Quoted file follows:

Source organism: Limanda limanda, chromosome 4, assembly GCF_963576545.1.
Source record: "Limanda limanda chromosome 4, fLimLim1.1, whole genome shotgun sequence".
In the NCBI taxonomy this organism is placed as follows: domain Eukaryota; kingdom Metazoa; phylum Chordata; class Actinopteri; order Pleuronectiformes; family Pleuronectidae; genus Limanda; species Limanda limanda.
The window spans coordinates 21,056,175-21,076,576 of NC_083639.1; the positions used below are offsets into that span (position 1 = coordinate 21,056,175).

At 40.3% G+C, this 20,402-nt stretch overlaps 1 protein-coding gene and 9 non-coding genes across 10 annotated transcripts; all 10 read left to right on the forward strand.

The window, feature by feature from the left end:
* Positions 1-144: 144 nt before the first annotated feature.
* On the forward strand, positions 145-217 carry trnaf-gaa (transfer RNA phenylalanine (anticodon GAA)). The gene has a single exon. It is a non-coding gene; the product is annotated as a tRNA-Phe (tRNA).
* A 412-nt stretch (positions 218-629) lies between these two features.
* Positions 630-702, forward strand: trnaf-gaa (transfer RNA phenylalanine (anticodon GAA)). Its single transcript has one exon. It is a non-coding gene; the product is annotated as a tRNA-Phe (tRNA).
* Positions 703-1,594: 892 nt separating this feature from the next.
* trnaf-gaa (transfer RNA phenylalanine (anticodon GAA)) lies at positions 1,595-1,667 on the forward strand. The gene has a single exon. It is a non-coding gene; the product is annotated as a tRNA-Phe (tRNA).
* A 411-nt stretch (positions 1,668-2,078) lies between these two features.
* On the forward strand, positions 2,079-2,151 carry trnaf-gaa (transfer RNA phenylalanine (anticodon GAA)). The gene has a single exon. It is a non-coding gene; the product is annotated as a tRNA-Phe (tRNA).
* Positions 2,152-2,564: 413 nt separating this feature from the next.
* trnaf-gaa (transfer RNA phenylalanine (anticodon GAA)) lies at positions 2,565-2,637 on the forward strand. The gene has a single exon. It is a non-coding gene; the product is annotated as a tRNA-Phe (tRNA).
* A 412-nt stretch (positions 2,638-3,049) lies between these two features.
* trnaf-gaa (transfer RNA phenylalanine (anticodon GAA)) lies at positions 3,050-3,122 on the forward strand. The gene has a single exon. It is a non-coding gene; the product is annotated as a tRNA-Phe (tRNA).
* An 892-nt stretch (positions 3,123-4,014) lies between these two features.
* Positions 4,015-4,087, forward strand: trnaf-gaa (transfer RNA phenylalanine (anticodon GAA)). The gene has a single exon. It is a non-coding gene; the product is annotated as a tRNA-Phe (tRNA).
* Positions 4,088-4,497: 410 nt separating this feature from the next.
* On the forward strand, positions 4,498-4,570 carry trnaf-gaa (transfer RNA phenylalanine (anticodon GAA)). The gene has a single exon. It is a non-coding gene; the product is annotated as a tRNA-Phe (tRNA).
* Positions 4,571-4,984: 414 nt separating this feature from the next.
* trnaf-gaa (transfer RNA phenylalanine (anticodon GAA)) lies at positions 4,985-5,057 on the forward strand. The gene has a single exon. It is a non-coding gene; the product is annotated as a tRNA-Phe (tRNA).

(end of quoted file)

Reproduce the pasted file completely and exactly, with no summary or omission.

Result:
Source organism: Limanda limanda, chromosome 4, assembly GCF_963576545.1.
Source record: "Limanda limanda chromosome 4, fLimLim1.1, whole genome shotgun sequence".
In the NCBI taxonomy this organism is placed as follows: domain Eukaryota; kingdom Metazoa; phylum Chordata; class Actinopteri; order Pleuronectiformes; family Pleuronectidae; genus Limanda; species Limanda limanda.
The window spans coordinates 21,056,175-21,076,576 of NC_083639.1; the positions used below are offsets into that span (position 1 = coordinate 21,056,175).

At 40.3% G+C, this 20,402-nt stretch overlaps 1 protein-coding gene and 9 non-coding genes across 10 annotated transcripts; all 10 read left to right on the forward strand.

The window, feature by feature from the left end:
* Positions 1-144: 144 nt before the first annotated feature.
* On the forward strand, positions 145-217 carry trnaf-gaa (transfer RNA phenylalanine (anticodon GAA)). The gene has a single exon. It is a non-coding gene; the product is annotated as a tRNA-Phe (tRNA).
* A 412-nt stretch (positions 218-629) lies between these two features.
* Positions 630-702, forward strand: trnaf-gaa (transfer RNA phenylalanine (anticodon GAA)). Its single transcript has one exon. It is a non-coding gene; the product is annotated as a tRNA-Phe (tRNA).
* Positions 703-1,594: 892 nt separating this feature from the next.
* trnaf-gaa (transfer RNA phenylalanine (anticodon GAA)) lies at positions 1,595-1,667 on the forward strand. The gene has a single exon. It is a non-coding gene; the product is annotated as a tRNA-Phe (tRNA).
* A 411-nt stretch (positions 1,668-2,078) lies between these two features.
* On the forward strand, positions 2,079-2,151 carry trnaf-gaa (transfer RNA phenylalanine (anticodon GAA)). The gene has a single exon. It is a non-coding gene; the product is annotated as a tRNA-Phe (tRNA).
* Positions 2,152-2,564: 413 nt separating this feature from the next.
* trnaf-gaa (transfer RNA phenylalanine (anticodon GAA)) lies at positions 2,565-2,637 on the forward strand. The gene has a single exon. It is a non-coding gene; the product is annotated as a tRNA-Phe (tRNA).
* A 412-nt stretch (positions 2,638-3,049) lies between these two features.
* trnaf-gaa (transfer RNA phenylalanine (anticodon GAA)) lies at positions 3,050-3,122 on the forward strand. The gene has a single exon. It is a non-coding gene; the product is annotated as a tRNA-Phe (tRNA).
* An 892-nt stretch (positions 3,123-4,014) lies between these two features.
* Positions 4,015-4,087, forward strand: trnaf-gaa (transfer RNA phenylalanine (anticodon GAA)). The gene has a single exon. It is a non-coding gene; the product is annotated as a tRNA-Phe (tRNA).
* Positions 4,088-4,497: 410 nt separating this feature from the next.
* On the forward strand, positions 4,498-4,570 carry trnaf-gaa (transfer RNA phenylalanine (anticodon GAA)). The gene has a single exon. It is a non-coding gene; the product is annotated as a tRNA-Phe (tRNA).
* Positions 4,571-4,984: 414 nt separating this feature from the next.
* trnaf-gaa (transfer RNA phenylalanine (anticodon GAA)) lies at positions 4,985-5,057 on the forward strand. The gene has a single exon. It is a non-coding gene; the product is annotated as a tRNA-Phe (tRNA).